Getting To Know Your Fish And Your Fishmonger

Getting To Know Your Fish And Your Fishmonger

By Bracha Serle

Here I have a branzino butterflied and smothered in pesto paste. I would leave the lemon slices on the side during the cooking process – because when you cook citrus on fish it intensifies the flavor and sometimes becomes too intense.

What do you imagine when you hear “fish” or “fish store”? Is it that awful stench of a fish store you can smell from down the block? Or is it the delicious, juicy, nutritious taste of a piece of salmon fresh out of the oven, with that perfect flake and just enough moisture to make it melt in your mouth with the first bite?

Let’s get this straight with some explanations that may change your mind about fish forever. The first thing you should know when buying fish is how to tell a fresh fish from an old fish. Second, how to choose the right fish for the right occasion and how to instruct your fishmonger to prepare it for the most hassle-free cooking process. Last, but not least, I’ll give you a simple recipe for your Shavuos table!

How to tell if a fish is fresh:

  1. The eye should be clear and not foggy.
  2. Fresh fish does not smell! (Yup, contrary to most people’s assumptions, fish is not smelly unless it is old and bad!)
  3. When touching the flesh of the fish it should spring right back at you. If you can’t figure out exactly how that should feel, here’s a trick. Take your finger and push down on your arm about 2 inches above your wrist; see how it bounces back? Yeah, so that’s how the fish should bounce back if it’s fresh.

Now that you’ve gotten the fresh aspect of fish down pat, let’s move on to different types of fish and how you can ask your fishmonger (aka the guy behind the fish counter) to prepare it for you for a seamless cooking process.

If you are preparing salmon there are so many ways to do it.

If you want it on skewers as an appetizer, ask the fishmonger to take off the skin, fillet it, and cut it into 1-inch pieces. This way, when you get home you can just push it onto the sticks with some vegetables, marinate in your favorite sauce, and then bake at 350°F for 10-15 minutes.

If you want to make nice-size pieces of salmon as a main dish, here’s how: Ask the fishmonger to cut the filleted salmon from the thickest part of the fish into 1½-inch-wide pieces. Then baste with your favorite sauce and bake at 350°F for 20 minutes. Or just make a dry rub with your favorite spices and broil on high for 10 minutes. The way to tell that fish is ready is by the way it flakes with a fork into nice clean flakes in the center. A tip to get a really evenly cooked fish is to score the thickest part of the piece before cooking; this way it has more even cooking surface area.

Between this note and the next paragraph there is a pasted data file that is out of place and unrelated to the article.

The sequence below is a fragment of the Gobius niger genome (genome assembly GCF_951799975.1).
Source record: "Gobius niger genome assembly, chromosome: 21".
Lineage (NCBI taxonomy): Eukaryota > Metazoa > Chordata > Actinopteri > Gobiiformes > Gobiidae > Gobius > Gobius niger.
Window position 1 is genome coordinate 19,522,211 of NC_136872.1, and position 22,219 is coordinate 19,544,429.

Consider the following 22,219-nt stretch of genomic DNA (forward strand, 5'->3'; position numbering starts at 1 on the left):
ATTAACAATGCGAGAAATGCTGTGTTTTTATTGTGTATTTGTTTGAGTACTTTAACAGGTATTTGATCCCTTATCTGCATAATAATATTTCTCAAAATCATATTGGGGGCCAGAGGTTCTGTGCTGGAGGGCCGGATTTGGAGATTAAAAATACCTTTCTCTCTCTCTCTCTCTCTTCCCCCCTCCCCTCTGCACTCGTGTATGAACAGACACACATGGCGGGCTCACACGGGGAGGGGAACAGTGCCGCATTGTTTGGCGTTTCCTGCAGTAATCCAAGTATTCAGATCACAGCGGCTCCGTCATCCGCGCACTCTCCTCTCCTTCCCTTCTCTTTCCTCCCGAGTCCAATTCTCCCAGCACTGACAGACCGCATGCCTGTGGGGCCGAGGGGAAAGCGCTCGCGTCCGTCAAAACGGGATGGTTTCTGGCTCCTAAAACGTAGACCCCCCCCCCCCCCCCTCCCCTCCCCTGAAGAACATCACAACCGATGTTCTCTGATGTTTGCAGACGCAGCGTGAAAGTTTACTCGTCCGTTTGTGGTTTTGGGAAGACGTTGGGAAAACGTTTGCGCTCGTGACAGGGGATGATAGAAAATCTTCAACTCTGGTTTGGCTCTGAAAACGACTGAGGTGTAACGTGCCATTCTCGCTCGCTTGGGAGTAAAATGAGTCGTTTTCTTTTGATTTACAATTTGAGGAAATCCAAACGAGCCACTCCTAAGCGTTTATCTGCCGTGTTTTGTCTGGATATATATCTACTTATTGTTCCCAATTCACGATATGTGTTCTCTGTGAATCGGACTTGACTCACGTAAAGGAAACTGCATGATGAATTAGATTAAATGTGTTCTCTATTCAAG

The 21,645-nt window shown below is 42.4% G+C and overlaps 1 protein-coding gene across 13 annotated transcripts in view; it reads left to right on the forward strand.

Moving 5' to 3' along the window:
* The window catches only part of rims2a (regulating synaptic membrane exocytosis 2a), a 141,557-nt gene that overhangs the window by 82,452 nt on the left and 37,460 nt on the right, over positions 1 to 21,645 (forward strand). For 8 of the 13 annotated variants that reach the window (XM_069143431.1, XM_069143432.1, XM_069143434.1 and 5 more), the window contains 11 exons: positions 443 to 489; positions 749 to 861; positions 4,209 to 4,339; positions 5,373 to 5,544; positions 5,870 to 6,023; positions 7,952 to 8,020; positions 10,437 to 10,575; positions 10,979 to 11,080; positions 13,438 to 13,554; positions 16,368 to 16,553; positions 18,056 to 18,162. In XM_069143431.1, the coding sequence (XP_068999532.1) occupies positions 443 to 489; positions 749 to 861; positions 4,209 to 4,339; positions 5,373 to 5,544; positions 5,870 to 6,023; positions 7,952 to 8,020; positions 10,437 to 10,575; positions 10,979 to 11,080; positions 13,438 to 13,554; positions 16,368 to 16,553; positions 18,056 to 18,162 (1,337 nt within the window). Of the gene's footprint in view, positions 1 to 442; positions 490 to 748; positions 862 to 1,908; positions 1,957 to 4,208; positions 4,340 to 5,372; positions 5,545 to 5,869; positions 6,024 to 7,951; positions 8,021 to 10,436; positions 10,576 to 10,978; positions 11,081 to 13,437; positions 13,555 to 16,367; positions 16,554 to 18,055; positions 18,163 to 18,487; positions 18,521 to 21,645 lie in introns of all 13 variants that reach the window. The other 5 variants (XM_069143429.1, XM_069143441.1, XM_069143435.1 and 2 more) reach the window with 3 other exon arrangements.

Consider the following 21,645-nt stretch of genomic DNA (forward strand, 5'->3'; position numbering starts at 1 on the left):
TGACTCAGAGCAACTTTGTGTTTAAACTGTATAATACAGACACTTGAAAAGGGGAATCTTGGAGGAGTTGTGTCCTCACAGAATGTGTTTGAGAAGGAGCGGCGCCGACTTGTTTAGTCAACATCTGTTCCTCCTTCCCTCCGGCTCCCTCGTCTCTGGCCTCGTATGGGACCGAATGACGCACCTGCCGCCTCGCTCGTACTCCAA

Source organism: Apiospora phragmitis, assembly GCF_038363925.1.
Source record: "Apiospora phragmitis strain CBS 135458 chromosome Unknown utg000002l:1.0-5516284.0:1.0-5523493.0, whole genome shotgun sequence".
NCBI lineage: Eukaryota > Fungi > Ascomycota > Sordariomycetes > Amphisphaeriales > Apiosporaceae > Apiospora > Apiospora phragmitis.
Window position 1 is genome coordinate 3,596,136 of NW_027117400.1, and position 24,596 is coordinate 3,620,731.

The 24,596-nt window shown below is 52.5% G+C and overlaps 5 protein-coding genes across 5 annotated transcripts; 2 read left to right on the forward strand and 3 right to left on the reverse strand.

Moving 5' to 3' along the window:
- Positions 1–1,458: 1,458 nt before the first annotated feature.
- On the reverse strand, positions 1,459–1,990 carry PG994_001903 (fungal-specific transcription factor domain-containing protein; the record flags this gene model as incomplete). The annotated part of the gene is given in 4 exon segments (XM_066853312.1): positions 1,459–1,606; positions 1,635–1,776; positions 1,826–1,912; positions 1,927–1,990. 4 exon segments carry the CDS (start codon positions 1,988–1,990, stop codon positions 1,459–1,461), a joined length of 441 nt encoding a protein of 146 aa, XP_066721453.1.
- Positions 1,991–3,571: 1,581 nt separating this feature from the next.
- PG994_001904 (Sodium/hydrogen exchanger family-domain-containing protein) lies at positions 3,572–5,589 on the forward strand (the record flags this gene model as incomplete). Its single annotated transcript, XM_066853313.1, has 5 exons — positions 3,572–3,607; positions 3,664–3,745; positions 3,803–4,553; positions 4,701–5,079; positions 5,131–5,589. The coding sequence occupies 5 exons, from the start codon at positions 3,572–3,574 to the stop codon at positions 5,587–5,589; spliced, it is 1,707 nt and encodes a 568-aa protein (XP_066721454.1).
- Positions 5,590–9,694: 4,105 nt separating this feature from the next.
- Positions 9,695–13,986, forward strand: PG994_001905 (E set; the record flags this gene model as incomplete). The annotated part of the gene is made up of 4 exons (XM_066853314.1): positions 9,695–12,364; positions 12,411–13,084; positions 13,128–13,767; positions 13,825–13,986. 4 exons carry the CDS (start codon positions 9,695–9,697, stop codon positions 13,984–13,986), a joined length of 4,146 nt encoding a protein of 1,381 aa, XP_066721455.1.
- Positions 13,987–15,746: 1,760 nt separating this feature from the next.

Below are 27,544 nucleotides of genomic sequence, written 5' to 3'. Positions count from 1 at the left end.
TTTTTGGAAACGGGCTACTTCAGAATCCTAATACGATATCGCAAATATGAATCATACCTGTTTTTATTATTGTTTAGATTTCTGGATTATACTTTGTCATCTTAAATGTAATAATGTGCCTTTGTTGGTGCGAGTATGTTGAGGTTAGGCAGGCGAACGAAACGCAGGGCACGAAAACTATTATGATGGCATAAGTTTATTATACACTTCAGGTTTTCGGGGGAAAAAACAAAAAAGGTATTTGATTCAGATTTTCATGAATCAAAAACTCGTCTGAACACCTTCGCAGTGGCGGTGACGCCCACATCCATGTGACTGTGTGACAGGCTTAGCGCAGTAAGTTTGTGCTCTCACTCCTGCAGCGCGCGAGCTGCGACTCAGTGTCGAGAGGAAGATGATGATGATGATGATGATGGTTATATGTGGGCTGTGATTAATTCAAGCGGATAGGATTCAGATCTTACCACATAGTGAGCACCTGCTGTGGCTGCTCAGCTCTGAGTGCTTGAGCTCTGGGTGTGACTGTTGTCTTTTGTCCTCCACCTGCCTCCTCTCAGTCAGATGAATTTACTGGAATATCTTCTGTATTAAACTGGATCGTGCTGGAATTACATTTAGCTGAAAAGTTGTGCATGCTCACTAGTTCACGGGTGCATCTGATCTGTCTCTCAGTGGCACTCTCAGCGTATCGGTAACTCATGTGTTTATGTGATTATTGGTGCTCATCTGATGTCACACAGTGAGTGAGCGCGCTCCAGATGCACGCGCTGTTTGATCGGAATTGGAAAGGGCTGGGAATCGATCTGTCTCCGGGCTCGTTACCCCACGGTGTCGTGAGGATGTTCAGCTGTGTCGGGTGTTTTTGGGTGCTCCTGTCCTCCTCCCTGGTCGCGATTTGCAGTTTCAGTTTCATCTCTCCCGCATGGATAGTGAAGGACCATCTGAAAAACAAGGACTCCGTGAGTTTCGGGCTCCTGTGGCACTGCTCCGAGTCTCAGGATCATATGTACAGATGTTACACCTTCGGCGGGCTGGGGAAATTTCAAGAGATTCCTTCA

If you are going for more of a gravlax dish (cold cured fish, like lox and smoked fish) ask your fishmonger to fillet you a side of salmon and clean the scales really well. The process of curing fish uses salt instead of heat to preserve the fish in order to “cook” it and make it ready for consumption.

You can also make raw fish dishes such as tartare, poke, crudo, carpaccio…. the list goes on. All these dishes should be using sushi-grade fish only. What does sushi-grade fish mean? The fish is basically freshly flash frozen right out of the sea in order to get rid of any bacteria or salmonella and make it safe to eat raw. So yes, if you eat sushi with raw fish you don’t need to worry about getting food poisoning if the sushi is made with sushi-grade fish.

Then we come to butterflied fish, sometimes referred to as a whole fish. This is where you cook an entire fish, such as branzino or dorado, with its head and skin all intact. Here is where you ask the fishmonger to butterfly the fish whole and leave the head on. When you get home, smother the flesh in a delicious sauce (can be a pesto sauce or a salmon sauce of strawberry jam, fresh-minced garlic, and a sprinkle of parmesan cheese) and sprinkle the skin with some kosher salt. Then cook at 400°F skin-side up for 20 minutes or until skin is crispy.

I have so much more to say about fish, so let’s continue next week.

Bracha Serle works as a private chef specializing in healthy cooking such as gluten-free, dairy-free, sugar-free, nut-free, and other dietary restrictions or allergies. She also does end-product marketing for kosher food companies and supermarkets, teaching consumers how to use new food products on a daily basis. Bracha gives clean-eating healthy cooking classes and demonstrations. You can check out her work on Instagram @shesthechef and can be reached via email at


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